Joint Mechanical Engineering and Biomedical Engineering Seminar: Gang Xu, D.Sc.
Experimental and Computational Study of the Mechanics of Brain Development
Research Assistant Professor, Department of Biomedical Engineering, Washington University
The human brain undergoes tremendous morphological changes during development. It starts with a straight neural tube and eventually folds into a highly characteristic convoluted form. Anomalies in this process are associated with various genetic perturbations and neurological disorders. The available evidence suggests that mechanical forces play a crucial role in brain development. The specific biomechanical mechanisms for brain development, however, remain poorly understood.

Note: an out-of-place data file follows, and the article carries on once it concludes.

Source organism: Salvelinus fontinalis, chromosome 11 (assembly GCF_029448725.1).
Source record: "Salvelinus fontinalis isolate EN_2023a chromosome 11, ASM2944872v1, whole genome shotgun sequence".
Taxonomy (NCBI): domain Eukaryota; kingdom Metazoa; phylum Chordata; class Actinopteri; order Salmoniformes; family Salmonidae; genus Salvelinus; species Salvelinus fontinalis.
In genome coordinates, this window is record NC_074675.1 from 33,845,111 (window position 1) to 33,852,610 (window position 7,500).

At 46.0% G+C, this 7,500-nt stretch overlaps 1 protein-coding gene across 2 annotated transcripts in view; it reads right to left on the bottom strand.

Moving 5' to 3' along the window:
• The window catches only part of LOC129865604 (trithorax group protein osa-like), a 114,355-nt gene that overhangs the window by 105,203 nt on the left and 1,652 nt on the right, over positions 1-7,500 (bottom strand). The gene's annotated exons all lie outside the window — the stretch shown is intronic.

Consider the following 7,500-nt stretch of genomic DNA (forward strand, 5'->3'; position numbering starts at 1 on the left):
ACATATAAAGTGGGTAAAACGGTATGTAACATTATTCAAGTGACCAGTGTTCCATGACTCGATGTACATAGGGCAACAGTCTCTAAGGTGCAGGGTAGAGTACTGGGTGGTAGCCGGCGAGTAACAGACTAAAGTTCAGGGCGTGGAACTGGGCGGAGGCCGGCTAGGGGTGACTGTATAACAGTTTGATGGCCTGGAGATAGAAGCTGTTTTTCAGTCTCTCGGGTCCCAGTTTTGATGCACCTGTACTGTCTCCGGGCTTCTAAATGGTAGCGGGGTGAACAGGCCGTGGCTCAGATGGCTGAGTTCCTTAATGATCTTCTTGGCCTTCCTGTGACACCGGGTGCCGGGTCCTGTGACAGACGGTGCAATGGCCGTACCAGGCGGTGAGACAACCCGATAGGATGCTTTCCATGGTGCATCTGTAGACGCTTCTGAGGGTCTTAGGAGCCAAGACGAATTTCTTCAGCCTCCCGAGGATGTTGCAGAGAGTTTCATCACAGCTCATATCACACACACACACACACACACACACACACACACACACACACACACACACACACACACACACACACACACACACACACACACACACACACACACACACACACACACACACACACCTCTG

This work focuses on two particular periods of brain development. The first is the early embryonic period of enlargement and differentiation of the neural tube into the primary brain subdivisions. The second is the later period of cerebral cortical folding. Based on both experimental and computational (finite element) studies on developing animal brains, we show:
- that the geometric and mechanical characteristics of the brain tube may be optimized to facilitate early brain expansion and differentiation in response to increasing cavity pressure, and
- that differential growth of cerebral cortex, not axonal tension, may play a primary role in driving cortical folding.
This study shows that a combination of experimental and computational mechanics can be used to explore and evaluate hypotheses of morphogenesis, and illuminate the biomechanics of brain development.